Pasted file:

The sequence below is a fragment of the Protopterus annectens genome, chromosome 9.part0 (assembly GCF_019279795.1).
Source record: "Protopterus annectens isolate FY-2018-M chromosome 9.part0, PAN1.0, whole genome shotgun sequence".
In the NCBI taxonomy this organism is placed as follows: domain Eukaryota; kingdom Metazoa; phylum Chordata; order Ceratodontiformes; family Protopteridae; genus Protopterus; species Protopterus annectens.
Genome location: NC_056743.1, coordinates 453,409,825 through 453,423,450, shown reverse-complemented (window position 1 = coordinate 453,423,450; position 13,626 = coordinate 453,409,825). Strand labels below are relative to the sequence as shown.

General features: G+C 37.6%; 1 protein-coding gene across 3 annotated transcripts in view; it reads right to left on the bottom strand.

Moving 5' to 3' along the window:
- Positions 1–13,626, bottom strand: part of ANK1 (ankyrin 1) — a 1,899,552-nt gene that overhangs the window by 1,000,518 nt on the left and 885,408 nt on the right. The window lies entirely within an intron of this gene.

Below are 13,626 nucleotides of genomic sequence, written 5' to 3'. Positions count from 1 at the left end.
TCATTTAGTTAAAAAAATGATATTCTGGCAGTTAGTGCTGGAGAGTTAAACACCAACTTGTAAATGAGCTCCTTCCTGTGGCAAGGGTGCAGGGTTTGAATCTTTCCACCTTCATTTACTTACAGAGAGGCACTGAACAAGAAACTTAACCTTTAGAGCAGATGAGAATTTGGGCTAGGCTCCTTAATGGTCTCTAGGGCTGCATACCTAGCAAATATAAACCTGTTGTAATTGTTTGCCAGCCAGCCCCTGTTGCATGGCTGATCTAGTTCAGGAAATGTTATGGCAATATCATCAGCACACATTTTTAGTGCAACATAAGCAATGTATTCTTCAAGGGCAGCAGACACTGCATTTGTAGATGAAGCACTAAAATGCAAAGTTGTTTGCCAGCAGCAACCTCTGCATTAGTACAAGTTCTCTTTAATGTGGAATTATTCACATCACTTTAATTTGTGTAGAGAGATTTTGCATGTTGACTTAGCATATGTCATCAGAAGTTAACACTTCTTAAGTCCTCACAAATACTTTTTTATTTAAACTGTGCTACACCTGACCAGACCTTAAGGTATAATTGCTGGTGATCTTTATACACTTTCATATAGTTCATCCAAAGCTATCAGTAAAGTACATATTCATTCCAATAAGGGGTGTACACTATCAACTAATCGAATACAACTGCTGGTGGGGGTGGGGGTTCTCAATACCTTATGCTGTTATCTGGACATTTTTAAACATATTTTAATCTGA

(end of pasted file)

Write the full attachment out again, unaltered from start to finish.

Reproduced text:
The sequence below is a fragment of the Protopterus annectens genome, chromosome 9.part0 (assembly GCF_019279795.1).
Source record: "Protopterus annectens isolate FY-2018-M chromosome 9.part0, PAN1.0, whole genome shotgun sequence".
In the NCBI taxonomy this organism is placed as follows: domain Eukaryota; kingdom Metazoa; phylum Chordata; order Ceratodontiformes; family Protopteridae; genus Protopterus; species Protopterus annectens.
Genome location: NC_056743.1, coordinates 453,409,825 through 453,423,450, shown reverse-complemented (window position 1 = coordinate 453,423,450; position 13,626 = coordinate 453,409,825). Strand labels below are relative to the sequence as shown.

General features: G+C 37.6%; 1 protein-coding gene across 3 annotated transcripts in view; it reads right to left on the bottom strand.

Moving 5' to 3' along the window:
- Positions 1–13,626, bottom strand: part of ANK1 (ankyrin 1) — a 1,899,552-nt gene that overhangs the window by 1,000,518 nt on the left and 885,408 nt on the right. The window lies entirely within an intron of this gene.

Below are 13,626 nucleotides of genomic sequence, written 5' to 3'. Positions count from 1 at the left end.
TCATTTAGTTAAAAAAATGATATTCTGGCAGTTAGTGCTGGAGAGTTAAACACCAACTTGTAAATGAGCTCCTTCCTGTGGCAAGGGTGCAGGGTTTGAATCTTTCCACCTTCATTTACTTACAGAGAGGCACTGAACAAGAAACTTAACCTTTAGAGCAGATGAGAATTTGGGCTAGGCTCCTTAATGGTCTCTAGGGCTGCATACCTAGCAAATATAAACCTGTTGTAATTGTTTGCCAGCCAGCCCCTGTTGCATGGCTGATCTAGTTCAGGAAATGTTATGGCAATATCATCAGCACACATTTTTAGTGCAACATAAGCAATGTATTCTTCAAGGGCAGCAGACACTGCATTTGTAGATGAAGCACTAAAATGCAAAGTTGTTTGCCAGCAGCAACCTCTGCATTAGTACAAGTTCTCTTTAATGTGGAATTATTCACATCACTTTAATTTGTGTAGAGAGATTTTGCATGTTGACTTAGCATATGTCATCAGAAGTTAACACTTCTTAAGTCCTCACAAATACTTTTTTATTTAAACTGTGCTACACCTGACCAGACCTTAAGGTATAATTGCTGGTGATCTTTATACACTTTCATATAGTTCATCCAAAGCTATCAGTAAAGTACATATTCATTCCAATAAGGGGTGTACACTATCAACTAATCGAATACAACTGCTGGTGGGGGTGGGGGTTCTCAATACCTTATGCTGTTATCTGGACATTTTTAAACATATTTTAATCTGA